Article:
There are a lot of resorts in Scottsdale, a lot of wonderful choices, but service is what sells a Four Seasons. From the moment the valet opens your car door when you drive up, to the twice daily maid service and a star constellation chart laid atop your pillow at nightly turndown, service is extraordinary. But it is the complimentary services that I think make the world of difference.
There's a "Kids for All Seasons" program at the Four Seasons. There's no charge and you can leave your child for 4 hours or 8 hours to be entertained and educated in a structured program designed for 5-12 year olds. For the very, very young, there's no charge for cribs, diapers, high chairs, strollers, playpens, even baby wipes. There's even a kid's concierge to provide further advice for anything child related.
Poolside, attendants walk around and deliver a free food amenity every ˝ hour - from fruit cabobs, to frozen candy bars, to frozen yogurt. And ever cognizant that this is a desert, they'll be by with ice water, chilled towels, and an Evian spritz. While other first class resorts charge for their poolside cabanas and canopies, there's no charge here.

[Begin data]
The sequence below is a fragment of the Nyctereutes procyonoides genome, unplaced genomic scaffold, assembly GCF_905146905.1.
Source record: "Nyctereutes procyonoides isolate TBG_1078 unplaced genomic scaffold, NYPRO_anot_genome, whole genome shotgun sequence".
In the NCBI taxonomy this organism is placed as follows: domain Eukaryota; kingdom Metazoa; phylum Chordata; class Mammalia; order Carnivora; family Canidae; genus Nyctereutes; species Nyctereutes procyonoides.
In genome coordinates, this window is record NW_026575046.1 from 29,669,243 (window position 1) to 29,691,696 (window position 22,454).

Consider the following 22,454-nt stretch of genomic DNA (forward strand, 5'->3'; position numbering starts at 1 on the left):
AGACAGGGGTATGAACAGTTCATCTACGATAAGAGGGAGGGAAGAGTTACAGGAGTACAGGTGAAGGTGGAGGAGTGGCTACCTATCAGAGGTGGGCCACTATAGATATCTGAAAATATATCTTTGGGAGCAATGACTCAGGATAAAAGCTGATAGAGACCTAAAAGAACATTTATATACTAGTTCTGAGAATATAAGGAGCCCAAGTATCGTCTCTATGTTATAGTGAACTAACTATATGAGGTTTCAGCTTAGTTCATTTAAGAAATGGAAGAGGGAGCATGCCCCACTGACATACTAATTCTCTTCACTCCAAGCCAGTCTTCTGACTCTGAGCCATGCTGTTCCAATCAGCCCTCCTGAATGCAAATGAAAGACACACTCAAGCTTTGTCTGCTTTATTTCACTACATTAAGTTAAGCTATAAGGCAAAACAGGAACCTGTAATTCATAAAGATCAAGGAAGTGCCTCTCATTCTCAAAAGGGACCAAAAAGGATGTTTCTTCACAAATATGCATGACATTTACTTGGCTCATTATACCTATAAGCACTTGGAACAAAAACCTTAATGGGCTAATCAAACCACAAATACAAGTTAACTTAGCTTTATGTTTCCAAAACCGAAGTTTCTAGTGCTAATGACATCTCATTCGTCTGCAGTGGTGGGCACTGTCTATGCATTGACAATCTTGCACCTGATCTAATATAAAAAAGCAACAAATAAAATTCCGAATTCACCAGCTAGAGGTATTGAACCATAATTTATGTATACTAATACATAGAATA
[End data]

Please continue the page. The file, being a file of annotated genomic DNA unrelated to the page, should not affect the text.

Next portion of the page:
Use of the fitness center is free. Use of the spa is free. Use of tennis racquets and balls, free. And there are free daily fitness classes including yoga, spinning, pilates, Tai Chi, and more.
Leave your shoes out to be shined at night. They'll be on your door with your newspaper in the morning.
While the resort is just 35 minutes from Phoenix International Airport and 20 minutes from downtown Scottsdale's most opulent shopping areas, it is certainly more off the beaten track than most of Scottsdale's other luxury resorts. But the resort also sits nearly 1200 feet higher than Phoenix and Scottsdale and so it is definitely cooler and has grand panoramic views of the desert and city below. Away from city lights, its night sky is awash with stars. A telescope in the lobby is available to look down at the lights of the city below or at a myriad of stars above. Being a little bit "out of the way" is perhaps what makes the Four Seasons more conducive to a restful or romantic interlude or a business group's harmony. The perfect place to worship the sun and get a little closer to heaven.